I disconnected my hard drive completely and put the old drive in its place. I then inserted the Maxtor Maxblaster disk (downloadable from in the floppy drive and rebooted. Maxblasters doesn’t see the old drive.

I went to a friend’s house and did the same things there that I did at home. Still not working. I think I’m screwed. I’m getting more and more convinced that whatever took out my old PC took the old drive with it. The really, really depressing part is that I don’t have floppy backups (my old PC didn’t have a CD RW, so I couldn’t backup to that). I did have two drives in the old system and critical information was stored on both drives. They are both dead.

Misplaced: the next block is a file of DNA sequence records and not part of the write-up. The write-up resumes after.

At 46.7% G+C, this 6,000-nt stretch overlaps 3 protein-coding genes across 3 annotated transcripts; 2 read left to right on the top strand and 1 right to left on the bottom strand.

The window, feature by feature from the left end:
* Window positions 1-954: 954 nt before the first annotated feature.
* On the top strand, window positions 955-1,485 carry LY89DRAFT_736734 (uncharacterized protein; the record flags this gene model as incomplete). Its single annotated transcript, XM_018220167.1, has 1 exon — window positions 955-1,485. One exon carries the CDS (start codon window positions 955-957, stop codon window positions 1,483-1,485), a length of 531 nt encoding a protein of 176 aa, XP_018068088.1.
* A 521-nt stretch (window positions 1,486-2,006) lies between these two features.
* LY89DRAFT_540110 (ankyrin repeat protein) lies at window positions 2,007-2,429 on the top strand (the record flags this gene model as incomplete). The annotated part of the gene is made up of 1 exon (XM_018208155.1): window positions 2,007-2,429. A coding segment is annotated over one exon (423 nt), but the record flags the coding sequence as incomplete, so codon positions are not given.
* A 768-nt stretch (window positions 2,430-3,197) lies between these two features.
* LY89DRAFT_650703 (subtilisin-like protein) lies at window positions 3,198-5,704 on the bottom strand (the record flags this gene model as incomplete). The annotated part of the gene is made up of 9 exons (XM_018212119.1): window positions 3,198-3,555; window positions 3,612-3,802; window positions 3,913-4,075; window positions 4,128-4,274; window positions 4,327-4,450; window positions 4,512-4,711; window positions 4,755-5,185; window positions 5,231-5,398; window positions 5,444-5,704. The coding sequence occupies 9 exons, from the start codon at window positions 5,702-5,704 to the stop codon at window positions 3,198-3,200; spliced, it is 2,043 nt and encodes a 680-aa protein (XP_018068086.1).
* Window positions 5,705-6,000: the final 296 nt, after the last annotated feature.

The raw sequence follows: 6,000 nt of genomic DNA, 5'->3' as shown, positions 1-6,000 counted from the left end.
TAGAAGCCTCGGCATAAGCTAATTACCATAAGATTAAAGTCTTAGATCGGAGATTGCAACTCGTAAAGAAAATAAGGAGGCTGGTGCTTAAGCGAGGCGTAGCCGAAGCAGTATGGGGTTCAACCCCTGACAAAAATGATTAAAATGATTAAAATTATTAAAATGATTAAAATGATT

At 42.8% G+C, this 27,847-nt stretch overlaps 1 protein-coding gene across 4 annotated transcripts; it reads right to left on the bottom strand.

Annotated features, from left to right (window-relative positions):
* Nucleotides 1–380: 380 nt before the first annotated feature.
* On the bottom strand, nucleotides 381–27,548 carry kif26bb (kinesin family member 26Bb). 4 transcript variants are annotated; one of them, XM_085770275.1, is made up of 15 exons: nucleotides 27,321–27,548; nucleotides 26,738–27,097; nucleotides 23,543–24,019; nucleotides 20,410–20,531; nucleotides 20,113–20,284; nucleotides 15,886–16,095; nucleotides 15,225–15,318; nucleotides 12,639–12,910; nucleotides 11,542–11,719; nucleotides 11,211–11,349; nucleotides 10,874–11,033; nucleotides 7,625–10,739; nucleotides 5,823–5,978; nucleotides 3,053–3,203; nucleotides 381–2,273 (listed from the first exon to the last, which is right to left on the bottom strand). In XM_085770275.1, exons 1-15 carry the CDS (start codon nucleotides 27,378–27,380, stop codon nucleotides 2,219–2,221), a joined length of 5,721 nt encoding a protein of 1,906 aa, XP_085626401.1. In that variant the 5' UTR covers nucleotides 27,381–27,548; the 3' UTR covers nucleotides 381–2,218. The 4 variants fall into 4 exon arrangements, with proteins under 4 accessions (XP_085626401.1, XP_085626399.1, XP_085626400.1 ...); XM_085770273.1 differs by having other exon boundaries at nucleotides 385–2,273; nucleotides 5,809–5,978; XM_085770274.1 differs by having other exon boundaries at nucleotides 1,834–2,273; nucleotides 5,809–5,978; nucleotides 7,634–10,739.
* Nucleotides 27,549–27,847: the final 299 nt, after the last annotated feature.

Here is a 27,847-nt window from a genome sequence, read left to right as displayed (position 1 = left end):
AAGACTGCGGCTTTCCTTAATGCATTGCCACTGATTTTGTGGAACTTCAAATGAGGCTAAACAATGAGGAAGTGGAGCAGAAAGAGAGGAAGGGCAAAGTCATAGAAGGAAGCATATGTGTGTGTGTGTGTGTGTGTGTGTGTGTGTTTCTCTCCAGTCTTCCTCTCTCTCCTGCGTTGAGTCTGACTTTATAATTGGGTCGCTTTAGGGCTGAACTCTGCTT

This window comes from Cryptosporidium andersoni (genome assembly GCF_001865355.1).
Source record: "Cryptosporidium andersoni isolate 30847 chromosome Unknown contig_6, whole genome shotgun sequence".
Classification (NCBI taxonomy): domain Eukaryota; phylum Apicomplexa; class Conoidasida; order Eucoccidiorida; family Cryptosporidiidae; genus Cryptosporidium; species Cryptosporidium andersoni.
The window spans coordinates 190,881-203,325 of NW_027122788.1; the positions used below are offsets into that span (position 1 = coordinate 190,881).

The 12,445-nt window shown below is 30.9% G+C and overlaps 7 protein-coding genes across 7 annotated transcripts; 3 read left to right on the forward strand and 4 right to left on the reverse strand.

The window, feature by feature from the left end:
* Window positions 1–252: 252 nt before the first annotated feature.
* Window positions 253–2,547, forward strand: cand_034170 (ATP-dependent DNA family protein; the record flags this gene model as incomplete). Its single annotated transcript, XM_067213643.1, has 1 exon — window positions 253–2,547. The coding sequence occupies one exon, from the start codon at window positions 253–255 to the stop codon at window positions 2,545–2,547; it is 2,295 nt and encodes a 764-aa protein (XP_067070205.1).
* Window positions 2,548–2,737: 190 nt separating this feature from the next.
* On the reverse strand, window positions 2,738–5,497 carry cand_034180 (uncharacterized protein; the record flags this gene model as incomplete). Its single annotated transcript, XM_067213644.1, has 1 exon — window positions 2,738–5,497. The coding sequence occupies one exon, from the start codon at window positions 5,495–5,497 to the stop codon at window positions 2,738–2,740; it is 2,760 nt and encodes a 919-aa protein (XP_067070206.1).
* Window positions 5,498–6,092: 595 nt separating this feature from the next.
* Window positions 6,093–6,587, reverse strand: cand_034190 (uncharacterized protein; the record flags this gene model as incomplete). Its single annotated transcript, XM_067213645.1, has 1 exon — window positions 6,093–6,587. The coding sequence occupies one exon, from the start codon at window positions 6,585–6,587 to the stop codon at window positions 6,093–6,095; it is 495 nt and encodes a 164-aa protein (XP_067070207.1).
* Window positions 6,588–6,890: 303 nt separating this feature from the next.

Does anyone know of any places that will recover data from dead drives? If pressed, there really are just a few files that I’d really like to get back.

Hey, do a search on google for “data recovery.”

There are a lot of places that do it. Some might be in your area, or you might find one you’d rather send it to.

None of these places seem to want to post prices (probably because they work hourly) but I’d imagine it’s got to be sort of expensive since it’s not something any schmo can do. But they all seem pretty repuitable.

Good luck!!!

It does sound like the drive is what bit the dust. Forget getting an OS to recognize the drive, you need to have BIOS get its hands on it first.

It usually doesn’t matter how you have the hard drives set up, you just need to remember how you’ve set them up, and then make sure BIOS knows the same information you do. If you don’t know the heads/cylinders/other information that BIOS requires, you should be able to set it to “autodetect” the drive.